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The number of studies about COVID-19 has risen steeply from the start of the pandemic, from around 20,000 in early March to over 30,000 as of late June. In an effort to help clinicians digest the vast amount of biomedical knowledge in the literature, researchers affiliated with Columbia, Brandeis, DARPA, UCLA, and UIUC developed a framework — COVID-KG, for “knowledge graph” — that draws on papers to answer natural language questions about drug purposing and more.

The sheer volume of COVID-19 research makes it difficult to sort the wheat from the chaff. Some false information has been promoted on social media and in publication venues like journals. And many results about the virus from different labs and sources are redundant, complementary, or even conflicting.

COVID-KG aims to solve the challenge by reading papers to build multimedia knowledge graphs consisting of nodes and edges. The nodes represent entities and concepts extracted from papers’ text and images, while the edges represent relations involving these entities.

COVID-KG ingests entity types including genes, diseases, chemicals, and organisms; relations like mechanisms, therapeutics, and increased expressions; and events such as gene expression, transcription, and localization. It also draws on entities annotated from an open source data set tailored for COVID-19 studies, which includes entity types like coronaviruses, viral proteins, evolution, materials, and immune response).

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COVID-KG extracts visual information from figure images (e.g., microscopic images, dosage response curves, and relational diagrams) to enrich the knowledge graph. After detecting and isolating figures from each document with text in its caption or referring context, it then applies computer vision to spot and separate non-overlapping regions and recognize the molecular structures within each figure.

COVID-KG provides semantic visualizations like tag clouds and heat maps that allow researchers to get a view of selected relations from hundreds or thousands of papers at a single glance. This, in turn, allows for the identification of relationships that would typically be missed by keyword searches or simple word cloud or heatmap displays.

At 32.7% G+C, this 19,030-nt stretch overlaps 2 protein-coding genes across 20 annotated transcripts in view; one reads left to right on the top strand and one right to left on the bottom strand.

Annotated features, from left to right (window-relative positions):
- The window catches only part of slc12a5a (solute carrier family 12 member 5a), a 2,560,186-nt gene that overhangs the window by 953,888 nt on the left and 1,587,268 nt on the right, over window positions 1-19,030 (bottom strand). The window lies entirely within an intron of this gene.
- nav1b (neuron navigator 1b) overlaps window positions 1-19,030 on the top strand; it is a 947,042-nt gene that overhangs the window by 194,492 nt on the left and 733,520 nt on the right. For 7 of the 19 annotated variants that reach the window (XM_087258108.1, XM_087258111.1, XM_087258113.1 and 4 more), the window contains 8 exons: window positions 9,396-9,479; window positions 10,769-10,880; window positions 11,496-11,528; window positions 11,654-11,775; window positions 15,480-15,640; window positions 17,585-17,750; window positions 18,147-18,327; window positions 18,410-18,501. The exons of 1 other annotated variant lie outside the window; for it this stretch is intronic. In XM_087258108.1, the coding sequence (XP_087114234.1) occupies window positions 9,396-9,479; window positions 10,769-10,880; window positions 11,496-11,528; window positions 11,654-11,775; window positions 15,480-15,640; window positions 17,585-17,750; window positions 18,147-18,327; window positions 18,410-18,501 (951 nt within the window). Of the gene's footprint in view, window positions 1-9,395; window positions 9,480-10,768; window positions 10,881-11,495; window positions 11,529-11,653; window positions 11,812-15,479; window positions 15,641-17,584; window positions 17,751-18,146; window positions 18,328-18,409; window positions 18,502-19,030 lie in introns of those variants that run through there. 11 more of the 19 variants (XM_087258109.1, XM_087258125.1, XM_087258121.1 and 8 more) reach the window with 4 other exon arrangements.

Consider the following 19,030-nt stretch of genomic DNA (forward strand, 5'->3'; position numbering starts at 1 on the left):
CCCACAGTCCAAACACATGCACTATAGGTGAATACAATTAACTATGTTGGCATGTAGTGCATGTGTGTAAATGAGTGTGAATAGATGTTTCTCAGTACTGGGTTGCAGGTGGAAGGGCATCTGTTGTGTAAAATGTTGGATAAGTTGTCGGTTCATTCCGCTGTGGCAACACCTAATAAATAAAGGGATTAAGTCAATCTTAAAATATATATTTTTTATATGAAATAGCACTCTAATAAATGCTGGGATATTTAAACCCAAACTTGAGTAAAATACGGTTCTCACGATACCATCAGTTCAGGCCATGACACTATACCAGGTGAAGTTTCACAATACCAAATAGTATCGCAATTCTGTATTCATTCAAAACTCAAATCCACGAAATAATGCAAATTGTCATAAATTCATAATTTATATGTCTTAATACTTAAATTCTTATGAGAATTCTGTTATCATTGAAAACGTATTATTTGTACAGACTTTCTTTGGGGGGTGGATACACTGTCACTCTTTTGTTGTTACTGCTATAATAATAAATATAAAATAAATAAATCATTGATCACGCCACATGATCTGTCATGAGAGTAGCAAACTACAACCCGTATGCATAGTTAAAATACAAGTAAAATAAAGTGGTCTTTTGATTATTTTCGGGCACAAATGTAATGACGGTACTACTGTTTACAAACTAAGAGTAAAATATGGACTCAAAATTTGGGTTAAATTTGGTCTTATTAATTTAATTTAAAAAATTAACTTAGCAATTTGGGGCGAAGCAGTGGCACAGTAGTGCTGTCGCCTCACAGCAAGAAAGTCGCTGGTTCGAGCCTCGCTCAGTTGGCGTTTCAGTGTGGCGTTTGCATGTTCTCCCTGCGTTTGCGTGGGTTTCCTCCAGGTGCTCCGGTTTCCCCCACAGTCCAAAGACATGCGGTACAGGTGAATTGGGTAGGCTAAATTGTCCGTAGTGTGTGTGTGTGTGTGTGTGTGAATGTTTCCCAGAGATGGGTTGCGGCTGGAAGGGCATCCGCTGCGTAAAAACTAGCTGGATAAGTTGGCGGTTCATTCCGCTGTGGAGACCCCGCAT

In a case study, the researchers posed a series of 11 questions typically answered in a drug repurposing report to COVID-KG, like “Was the drug identified by manual or computation screen?” and “Has the drug shown evidence of systemic toxicity?” With three drugs suggested by DARPA biologists (benazepril, losartan, and amodiaquine) as targets, they used COVID-KG to construct a knowledge base from 25,534 peer-reviewed papers.

Given the question “What is the drug class and what is it currently approved to treat?” for benazepril, COVID-KG responded with:


The team reports that in the opinion of clinicians and medical school students who reviewed the results, COVID-KG’s answers were “informative, valid, and sound.” In the future, the coauthors plan to extend the system to automate the creation of new hypotheses by predicting new links. They also hope to produce a common semantic space for literature and apply it to improve COVID-KG’s cross-media knowledge grounding, inference, and transfer.

“With COVID-KG, researchers and clinicians are able to obtain trustworthy and non-trivial answers from scientific literature, and thus focus on more important hypothesis testing, and prioritize the analysis efforts for candidate exploration directions,” the coauthors wrote. “In our ongoing work we have created a new ontology that includes 77 entity subtypes and 58 event subtypes, and we are re-building an end-to-end joint neural … system following this new ontology.”

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